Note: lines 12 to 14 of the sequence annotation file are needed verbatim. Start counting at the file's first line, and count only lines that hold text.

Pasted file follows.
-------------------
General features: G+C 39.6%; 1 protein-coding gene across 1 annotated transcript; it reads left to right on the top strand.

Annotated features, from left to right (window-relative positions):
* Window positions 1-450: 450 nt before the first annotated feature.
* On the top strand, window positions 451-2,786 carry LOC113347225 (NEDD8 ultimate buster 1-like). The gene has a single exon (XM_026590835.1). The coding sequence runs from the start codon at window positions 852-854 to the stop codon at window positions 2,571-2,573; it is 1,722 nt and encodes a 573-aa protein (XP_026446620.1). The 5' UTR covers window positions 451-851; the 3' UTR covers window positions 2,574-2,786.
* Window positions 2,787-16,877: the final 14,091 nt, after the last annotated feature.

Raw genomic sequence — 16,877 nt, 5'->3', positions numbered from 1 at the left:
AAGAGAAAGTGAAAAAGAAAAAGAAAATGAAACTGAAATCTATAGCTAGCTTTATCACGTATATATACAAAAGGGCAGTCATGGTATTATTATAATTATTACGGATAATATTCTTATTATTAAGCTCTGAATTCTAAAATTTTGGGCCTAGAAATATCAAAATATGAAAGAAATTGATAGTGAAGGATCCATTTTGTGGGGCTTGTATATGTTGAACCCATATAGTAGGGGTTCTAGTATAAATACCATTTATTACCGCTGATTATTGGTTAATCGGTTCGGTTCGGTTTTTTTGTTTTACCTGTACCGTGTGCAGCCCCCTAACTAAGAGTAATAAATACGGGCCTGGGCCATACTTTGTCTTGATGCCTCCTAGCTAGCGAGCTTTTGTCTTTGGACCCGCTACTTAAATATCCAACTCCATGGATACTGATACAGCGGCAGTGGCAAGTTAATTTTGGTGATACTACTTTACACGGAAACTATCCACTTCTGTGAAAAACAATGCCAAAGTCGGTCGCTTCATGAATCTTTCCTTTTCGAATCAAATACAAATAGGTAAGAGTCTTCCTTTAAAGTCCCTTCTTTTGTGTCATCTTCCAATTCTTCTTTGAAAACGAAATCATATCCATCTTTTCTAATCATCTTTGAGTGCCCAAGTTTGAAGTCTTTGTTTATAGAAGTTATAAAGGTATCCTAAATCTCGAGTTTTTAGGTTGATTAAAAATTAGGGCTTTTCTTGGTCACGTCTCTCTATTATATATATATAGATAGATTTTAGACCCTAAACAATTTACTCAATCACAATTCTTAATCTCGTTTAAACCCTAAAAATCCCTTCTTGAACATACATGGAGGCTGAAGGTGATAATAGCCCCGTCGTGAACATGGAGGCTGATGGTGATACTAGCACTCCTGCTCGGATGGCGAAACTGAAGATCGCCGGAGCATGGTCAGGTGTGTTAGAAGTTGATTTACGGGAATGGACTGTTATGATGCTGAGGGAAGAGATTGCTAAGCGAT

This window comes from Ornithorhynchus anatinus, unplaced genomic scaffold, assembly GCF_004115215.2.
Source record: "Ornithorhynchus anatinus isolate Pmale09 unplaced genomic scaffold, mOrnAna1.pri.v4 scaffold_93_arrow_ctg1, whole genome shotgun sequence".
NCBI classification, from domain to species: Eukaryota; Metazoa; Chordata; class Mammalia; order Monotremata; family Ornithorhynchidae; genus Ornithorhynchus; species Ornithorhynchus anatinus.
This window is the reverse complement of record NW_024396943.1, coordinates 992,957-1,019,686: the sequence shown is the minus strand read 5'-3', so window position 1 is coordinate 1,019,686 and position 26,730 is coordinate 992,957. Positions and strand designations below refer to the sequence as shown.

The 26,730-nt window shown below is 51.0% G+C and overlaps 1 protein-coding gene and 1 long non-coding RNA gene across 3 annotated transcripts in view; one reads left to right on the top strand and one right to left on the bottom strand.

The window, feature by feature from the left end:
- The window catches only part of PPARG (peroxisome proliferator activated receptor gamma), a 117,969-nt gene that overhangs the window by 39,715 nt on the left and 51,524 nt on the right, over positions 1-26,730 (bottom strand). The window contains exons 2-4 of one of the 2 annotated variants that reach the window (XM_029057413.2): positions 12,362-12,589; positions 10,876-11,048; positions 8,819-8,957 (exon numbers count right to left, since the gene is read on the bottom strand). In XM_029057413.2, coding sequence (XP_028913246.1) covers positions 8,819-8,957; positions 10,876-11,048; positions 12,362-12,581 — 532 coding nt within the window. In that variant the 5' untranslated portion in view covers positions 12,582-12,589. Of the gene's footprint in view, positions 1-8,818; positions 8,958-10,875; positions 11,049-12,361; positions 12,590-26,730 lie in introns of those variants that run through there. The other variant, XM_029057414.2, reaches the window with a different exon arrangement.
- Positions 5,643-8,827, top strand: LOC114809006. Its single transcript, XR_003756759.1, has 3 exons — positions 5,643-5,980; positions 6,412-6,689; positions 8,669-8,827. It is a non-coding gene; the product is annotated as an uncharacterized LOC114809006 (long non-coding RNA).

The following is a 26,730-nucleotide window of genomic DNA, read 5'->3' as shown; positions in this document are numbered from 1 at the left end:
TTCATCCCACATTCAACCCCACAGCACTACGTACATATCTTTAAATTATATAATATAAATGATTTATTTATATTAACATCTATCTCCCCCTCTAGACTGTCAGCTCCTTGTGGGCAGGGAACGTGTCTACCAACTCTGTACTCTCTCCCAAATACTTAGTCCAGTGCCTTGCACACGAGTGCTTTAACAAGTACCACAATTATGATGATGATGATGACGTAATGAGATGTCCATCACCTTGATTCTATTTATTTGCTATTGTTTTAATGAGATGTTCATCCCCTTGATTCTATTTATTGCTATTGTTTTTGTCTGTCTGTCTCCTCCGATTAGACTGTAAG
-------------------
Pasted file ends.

The 26,730-nt window shown below is 51.0% G+C and overlaps 1 protein-coding gene and 1 long non-coding RNA gene across 3 annotated transcripts in view; one reads left to right on the top strand and one right to left on the bottom strand.

The window, feature by feature from the left end:
- The window catches only part of PPARG (peroxisome proliferator activated receptor gamma), a 117,969-nt gene that overhangs the window by 39,715 nt on the left and 51,524 nt on the right, over positions 1-26,730 (bottom strand). The window contains exons 2-4 of one of the 2 annotated variants that reach the window (XM_029057413.2): positions 12,362-12,589; positions 10,876-11,048; positions 8,819-8,957 (exon numbers count right to left, since the gene is read on the bottom strand). In XM_029057413.2, coding sequence (XP_028913246.1) covers positions 8,819-8,957; positions 10,876-11,048; positions 12,362-12,581 — 532 coding nt within the window. In that variant the 5' untranslated portion in view covers positions 12,582-12,589. Of the gene's footprint in view, positions 1-8,818; positions 8,958-10,875; positions 11,049-12,361; positions 12,590-26,730 lie in introns of those variants that run through there. The other variant, XM_029057414.2, reaches the window with a different exon arrangement.